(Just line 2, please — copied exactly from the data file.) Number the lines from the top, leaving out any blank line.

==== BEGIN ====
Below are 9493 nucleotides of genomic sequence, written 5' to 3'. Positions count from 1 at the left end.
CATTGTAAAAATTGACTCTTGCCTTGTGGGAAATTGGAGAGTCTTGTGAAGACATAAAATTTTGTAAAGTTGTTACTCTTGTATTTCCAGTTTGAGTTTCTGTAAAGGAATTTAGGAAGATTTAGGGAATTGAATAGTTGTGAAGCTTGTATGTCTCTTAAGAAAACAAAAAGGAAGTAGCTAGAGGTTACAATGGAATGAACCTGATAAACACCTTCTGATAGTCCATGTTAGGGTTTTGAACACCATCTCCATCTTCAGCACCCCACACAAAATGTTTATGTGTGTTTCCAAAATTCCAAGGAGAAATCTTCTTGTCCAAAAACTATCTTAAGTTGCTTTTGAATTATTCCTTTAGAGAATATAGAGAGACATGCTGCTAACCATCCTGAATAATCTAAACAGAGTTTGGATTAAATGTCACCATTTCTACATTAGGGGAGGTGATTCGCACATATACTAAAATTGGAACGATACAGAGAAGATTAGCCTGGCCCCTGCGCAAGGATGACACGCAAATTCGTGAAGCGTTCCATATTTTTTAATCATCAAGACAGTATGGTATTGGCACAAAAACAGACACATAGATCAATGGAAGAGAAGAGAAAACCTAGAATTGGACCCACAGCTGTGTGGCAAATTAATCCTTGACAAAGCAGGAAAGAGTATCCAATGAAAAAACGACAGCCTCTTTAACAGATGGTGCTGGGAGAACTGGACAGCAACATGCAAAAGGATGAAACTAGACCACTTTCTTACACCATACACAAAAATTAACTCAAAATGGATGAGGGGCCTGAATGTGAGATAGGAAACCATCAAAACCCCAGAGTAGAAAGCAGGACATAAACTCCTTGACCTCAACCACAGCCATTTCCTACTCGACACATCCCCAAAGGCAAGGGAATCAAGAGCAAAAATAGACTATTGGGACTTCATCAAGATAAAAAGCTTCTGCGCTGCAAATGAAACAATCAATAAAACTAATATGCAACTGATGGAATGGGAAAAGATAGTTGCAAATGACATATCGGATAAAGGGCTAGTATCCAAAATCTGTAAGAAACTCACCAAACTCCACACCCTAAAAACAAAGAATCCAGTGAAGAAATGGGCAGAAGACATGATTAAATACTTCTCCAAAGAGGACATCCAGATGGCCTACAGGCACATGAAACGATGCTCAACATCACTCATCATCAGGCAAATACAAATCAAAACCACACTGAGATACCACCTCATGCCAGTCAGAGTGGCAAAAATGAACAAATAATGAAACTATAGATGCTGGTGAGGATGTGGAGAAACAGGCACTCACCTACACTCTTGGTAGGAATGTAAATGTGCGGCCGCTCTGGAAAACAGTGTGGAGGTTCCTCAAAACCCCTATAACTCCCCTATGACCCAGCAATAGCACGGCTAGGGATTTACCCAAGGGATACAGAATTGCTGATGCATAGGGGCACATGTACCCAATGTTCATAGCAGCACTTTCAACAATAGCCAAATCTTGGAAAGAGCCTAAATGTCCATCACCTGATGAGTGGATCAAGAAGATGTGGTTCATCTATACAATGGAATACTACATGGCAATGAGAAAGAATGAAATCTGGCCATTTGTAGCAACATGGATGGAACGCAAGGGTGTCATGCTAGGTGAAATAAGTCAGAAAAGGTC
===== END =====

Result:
CATTGTAAAAATTGACTCTTGCCTTGTGGGAAATTGGAGAGTCTTGTGAAGACATAAAATTTTGTAAAGTTGTTACTCTTGTATTTCCAGTTTGAGTTTCTGTAAAGGAATTTAGGAAGATTTAGGGAATTGAATAGTTGTGAAGCTTGTATGTCTCTTAAGAAAACAAAAAGGAAGTAGCTAGAGGTTACAATGGAATGAACCTGATAAACACCTTCTGATAGTCCATGTTAGGGTTTTGAACACCATCTCCATCTTCAGCACCCCACACAAAATGTTTATGTGTGTTTCCAAAATTCCAAGGAGAAATCTTCTTGTCCAAAAACTATCTTAAGTTGCTTTTGAATTATTCCTTTAGAGAATATAGAGAGACATGCTGCTAACCATCCTGAATAATCTAAACAGAGTTTGGATTAAATGTCACCATTTCTACATTAGGGGAGGTGATTCGCACATATACTAAAATTGGAACGATACAGAGAAGATTAGCCTGGCCCCTGCGCAAGGATGACACGCAAATTCGTGAAGCGTTCCATATTTTTTAATCATCAAGACAGTATGGTATTGGCACAAAAACAGACACATAGATCAATGGAAGAGAAGAGAAAACCTAGAATTGGACCCACAGCTGTGTGGCAAATTAATCCTTGACAAAGCAGGAAAGAGTATCCAATGAAAAAACGACAGCCTCTTTAACAGATGGTGCTGGGAGAACTGGACAGCAACATGCAAAAGGATGAAACTAGACCACTTTCTTACACCATACACAAAAATTAACTCAAAATGGATGAGGGGCCTGAATGTGAGATAGGAAACCATCAAAACCCCAGAGTAGAAAGCAGGACATAAACTCCTTGACCTCAACCACAGCCATTTCCTACTCGACACATCCCCAAAGGCAAGGGAATCAAGAGCAAAAATAGACTATTGGGACTTCATCAAGATAAAAAGCTTCTGCGCTGCAAATGAAACAATCAATAAAACTAATATGCAACTGATGGAATGGGAAAAGATAGTTGCAAATGACATATCGGATAAAGGGCTAGTATCCAAAATCTGTAAGAAACTCACCAAACTCCACACCCTAAAAACAAAGAATCCAGTGAAGAAATGGGCAGAAGACATGATTAAATACTTCTCCAAAGAGGACATCCAGATGGCCTACAGGCACATGAAACGATGCTCAACATCACTCATCATCAGGCAAATACAAATCAAAACCACACTGAGATACCACCTCATGCCAGTCAGAGTGGCAAAAATGAACAAATAATGAAACTATAGATGCTGGTGAGGATGTGGAGAAACAGGCACTCACCTACACTCTTGGTAGGAATGTAAATGTGCGGCCGCTCTGGAAAACAGTGTGGAGGTTCCTCAAAACCCCTATAACTCCCCTATGACCCAGCAATAGCACGGCTAGGGATTTACCCAAGGGATACAGAATTGCTGATGCATAGGGGCACATGTACCCAATGTTCATAGCAGCACTTTCAACAATAGCCAAATCTTGGAAAGAGCCTAAATGTCCATCACCTGATGAGTGGATCAAGAAGATGTGGTTCATCTATACAATGGAATACTACATGGCAATGAGAAAGAATGAAATCTGGCCATTTGTAGCAACATGGATGGAACGCAAGGGTGTCATGCTAGGTGAAATAAGTCAGAAAAGGTC